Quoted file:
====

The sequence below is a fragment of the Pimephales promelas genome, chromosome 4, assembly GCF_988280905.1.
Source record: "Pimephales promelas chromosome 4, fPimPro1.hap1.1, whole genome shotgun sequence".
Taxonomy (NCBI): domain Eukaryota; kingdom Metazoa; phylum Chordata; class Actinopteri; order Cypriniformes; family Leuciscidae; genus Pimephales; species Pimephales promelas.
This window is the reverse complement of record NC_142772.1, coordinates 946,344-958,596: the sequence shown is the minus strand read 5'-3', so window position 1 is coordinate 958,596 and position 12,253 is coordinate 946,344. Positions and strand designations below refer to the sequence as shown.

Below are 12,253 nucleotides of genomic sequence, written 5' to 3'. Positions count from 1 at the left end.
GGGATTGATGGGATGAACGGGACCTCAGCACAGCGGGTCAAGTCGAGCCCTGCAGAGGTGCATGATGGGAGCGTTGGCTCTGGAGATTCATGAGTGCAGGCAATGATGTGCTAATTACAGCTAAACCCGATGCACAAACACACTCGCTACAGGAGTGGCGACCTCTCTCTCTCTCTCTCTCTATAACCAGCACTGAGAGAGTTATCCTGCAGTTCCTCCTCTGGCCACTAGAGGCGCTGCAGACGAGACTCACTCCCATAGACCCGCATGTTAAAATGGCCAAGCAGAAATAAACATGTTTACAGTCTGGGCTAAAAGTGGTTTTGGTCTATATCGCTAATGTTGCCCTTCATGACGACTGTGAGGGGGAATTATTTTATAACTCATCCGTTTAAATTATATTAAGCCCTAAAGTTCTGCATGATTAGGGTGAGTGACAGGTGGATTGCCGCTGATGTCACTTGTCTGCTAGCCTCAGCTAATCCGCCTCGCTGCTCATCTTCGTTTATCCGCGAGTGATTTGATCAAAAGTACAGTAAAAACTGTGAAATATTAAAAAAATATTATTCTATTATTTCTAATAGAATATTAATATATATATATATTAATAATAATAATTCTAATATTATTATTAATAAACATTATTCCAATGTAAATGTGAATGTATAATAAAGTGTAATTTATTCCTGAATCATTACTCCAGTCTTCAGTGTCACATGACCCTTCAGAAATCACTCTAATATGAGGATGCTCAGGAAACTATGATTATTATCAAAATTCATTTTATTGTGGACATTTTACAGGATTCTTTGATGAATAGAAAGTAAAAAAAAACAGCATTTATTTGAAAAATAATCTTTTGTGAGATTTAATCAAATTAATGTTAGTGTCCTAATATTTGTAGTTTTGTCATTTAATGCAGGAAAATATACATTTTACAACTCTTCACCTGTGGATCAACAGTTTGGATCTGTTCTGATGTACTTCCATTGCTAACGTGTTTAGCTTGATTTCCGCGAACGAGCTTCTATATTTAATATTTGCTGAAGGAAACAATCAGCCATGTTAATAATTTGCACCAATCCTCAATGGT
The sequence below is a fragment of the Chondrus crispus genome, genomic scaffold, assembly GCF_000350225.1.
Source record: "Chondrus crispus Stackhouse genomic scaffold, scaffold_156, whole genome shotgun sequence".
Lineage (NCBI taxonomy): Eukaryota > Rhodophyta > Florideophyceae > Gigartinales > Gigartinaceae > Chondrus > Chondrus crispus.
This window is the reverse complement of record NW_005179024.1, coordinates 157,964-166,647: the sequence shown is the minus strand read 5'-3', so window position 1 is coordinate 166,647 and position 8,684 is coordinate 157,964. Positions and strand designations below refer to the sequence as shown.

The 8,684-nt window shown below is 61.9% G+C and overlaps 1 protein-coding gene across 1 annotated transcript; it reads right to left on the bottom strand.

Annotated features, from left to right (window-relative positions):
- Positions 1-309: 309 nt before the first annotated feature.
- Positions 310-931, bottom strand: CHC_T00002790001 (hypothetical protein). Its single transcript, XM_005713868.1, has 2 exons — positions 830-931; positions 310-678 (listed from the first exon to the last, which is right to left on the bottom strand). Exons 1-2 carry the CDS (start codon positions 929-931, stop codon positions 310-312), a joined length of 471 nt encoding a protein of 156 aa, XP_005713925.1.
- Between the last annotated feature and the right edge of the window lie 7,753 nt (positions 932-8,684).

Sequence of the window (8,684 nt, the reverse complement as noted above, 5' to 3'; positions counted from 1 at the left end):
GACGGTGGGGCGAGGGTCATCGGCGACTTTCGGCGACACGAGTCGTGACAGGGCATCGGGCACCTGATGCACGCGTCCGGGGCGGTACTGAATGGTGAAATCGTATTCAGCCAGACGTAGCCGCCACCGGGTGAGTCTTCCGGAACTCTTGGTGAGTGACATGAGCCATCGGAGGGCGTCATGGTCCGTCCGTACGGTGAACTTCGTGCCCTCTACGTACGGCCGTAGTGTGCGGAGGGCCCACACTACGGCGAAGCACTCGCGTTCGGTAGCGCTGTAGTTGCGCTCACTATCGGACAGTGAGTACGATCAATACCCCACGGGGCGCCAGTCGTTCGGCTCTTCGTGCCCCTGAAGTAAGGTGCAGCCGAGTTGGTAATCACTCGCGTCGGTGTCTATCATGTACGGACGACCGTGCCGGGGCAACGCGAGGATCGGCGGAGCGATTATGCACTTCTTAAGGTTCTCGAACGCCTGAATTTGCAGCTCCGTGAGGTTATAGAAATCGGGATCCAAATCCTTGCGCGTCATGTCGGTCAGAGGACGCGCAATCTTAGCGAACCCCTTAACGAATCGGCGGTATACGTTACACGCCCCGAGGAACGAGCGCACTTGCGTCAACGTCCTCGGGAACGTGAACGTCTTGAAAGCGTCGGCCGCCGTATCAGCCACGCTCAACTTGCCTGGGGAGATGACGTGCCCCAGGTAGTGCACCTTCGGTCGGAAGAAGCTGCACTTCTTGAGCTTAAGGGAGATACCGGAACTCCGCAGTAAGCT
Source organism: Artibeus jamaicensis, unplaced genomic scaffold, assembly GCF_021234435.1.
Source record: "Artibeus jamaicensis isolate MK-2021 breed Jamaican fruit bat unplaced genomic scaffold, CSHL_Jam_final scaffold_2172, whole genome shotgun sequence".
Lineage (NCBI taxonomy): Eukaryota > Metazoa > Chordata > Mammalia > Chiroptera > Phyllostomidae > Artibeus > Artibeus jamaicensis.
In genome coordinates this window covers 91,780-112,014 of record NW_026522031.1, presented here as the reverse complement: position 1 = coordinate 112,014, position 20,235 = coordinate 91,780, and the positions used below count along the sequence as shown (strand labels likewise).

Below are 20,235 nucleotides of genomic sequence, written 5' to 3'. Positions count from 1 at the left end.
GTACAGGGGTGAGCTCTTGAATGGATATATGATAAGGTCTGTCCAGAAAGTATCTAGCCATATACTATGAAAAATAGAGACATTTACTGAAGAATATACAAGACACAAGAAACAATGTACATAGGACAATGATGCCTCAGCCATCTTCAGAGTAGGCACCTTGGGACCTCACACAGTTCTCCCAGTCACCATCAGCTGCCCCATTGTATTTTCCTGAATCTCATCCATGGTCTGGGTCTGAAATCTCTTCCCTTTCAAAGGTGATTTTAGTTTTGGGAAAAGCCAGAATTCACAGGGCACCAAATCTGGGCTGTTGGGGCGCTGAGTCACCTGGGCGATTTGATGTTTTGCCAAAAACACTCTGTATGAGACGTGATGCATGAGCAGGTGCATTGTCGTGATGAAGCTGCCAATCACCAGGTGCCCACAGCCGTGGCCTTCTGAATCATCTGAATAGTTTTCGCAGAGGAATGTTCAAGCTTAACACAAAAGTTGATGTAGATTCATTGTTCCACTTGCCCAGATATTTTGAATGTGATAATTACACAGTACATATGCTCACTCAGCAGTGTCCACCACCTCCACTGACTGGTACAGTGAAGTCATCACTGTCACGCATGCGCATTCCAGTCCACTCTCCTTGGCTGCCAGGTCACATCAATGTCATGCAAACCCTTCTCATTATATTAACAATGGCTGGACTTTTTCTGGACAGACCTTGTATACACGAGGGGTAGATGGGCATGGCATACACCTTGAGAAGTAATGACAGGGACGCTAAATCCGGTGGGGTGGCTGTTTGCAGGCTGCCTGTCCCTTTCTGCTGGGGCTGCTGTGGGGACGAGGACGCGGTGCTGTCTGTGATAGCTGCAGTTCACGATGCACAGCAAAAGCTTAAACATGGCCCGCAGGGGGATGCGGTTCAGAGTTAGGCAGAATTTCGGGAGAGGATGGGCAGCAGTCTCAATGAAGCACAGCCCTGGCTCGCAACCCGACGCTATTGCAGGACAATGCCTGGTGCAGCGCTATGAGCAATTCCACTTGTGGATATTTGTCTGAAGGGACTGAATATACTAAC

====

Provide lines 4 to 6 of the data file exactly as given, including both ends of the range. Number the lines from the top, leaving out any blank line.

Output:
This window is the reverse complement of record NC_142772.1, coordinates 946,344-958,596: the sequence shown is the minus strand read 5'-3', so window position 1 is coordinate 958,596 and position 12,253 is coordinate 946,344. Positions and strand designations below refer to the sequence as shown.

Below are 12,253 nucleotides of genomic sequence, written 5' to 3'. Positions count from 1 at the left end.
GGGATTGATGGGATGAACGGGACCTCAGCACAGCGGGTCAAGTCGAGCCCTGCAGAGGTGCATGATGGGAGCGTTGGCTCTGGAGATTCATGAGTGCAGGCAATGATGTGCTAATTACAGCTAAACCCGATGCACAAACACACTCGCTACAGGAGTGGCGACCTCTCTCTCTCTCTCTCTCTATAACCAGCACTGAGAGAGTTATCCTGCAGTTCCTCCTCTGGCCACTAGAGGCGCTGCAGACGAGACTCACTCCCATAGACCCGCATGTTAAAATGGCCAAGCAGAAATAAACATGTTTACAGTCTGGGCTAAAAGTGGTTTTGGTCTATATCGCTAATGTTGCCCTTCATGACGACTGTGAGGGGGAATTATTTTATAACTCATCCGTTTAAATTATATTAAGCCCTAAAGTTCTGCATGATTAGGGTGAGTGACAGGTGGATTGCCGCTGATGTCACTTGTCTGCTAGCCTCAGCTAATCCGCCTCGCTGCTCATCTTCGTTTATCCGCGAGTGATTTGATCAAAAGTACAGTAAAAACTGTGAAATATTAAAAAAATATTATTCTATTATTTCTAATAGAATATTAATATATATATATATTAATAATAATAATTCTAATATTATTATTAATAAACATTATTCCAATGTAAATGTGAATGTATAATAAAGTGTAATTTATTCCTGAATCATTACTCCAGTCTTCAGTGTCACATGACCCTTCAGAAATCACTCTAATATGAGGATGCTCAGGAAACTATGATTATTATCAAAATTCATTTTATTGTGGACATTTTACAGGATTCTTTGATGAATAGAAAGTAAAAAAAAACAGCATTTATTTGAAAAATAATCTTTTGTGAGATTTAATCAAATTAATGTTAGTGTCCTAATATTTGTAGTTTTGTCATTTAATGCAGGAAAATATACATTTTACAACTCTTCACCTGTGGATCAACAGTTTGGATCTGTTCTGATGTACTTCCATTGCTAACGTGTTTAGCTTGATTTCCGCGAACGAGCTTCTATATTTAATATTTGCTGAAGGAAACAATCAGCCATGTTAATAATTTGCACCAATCCTCAATGGT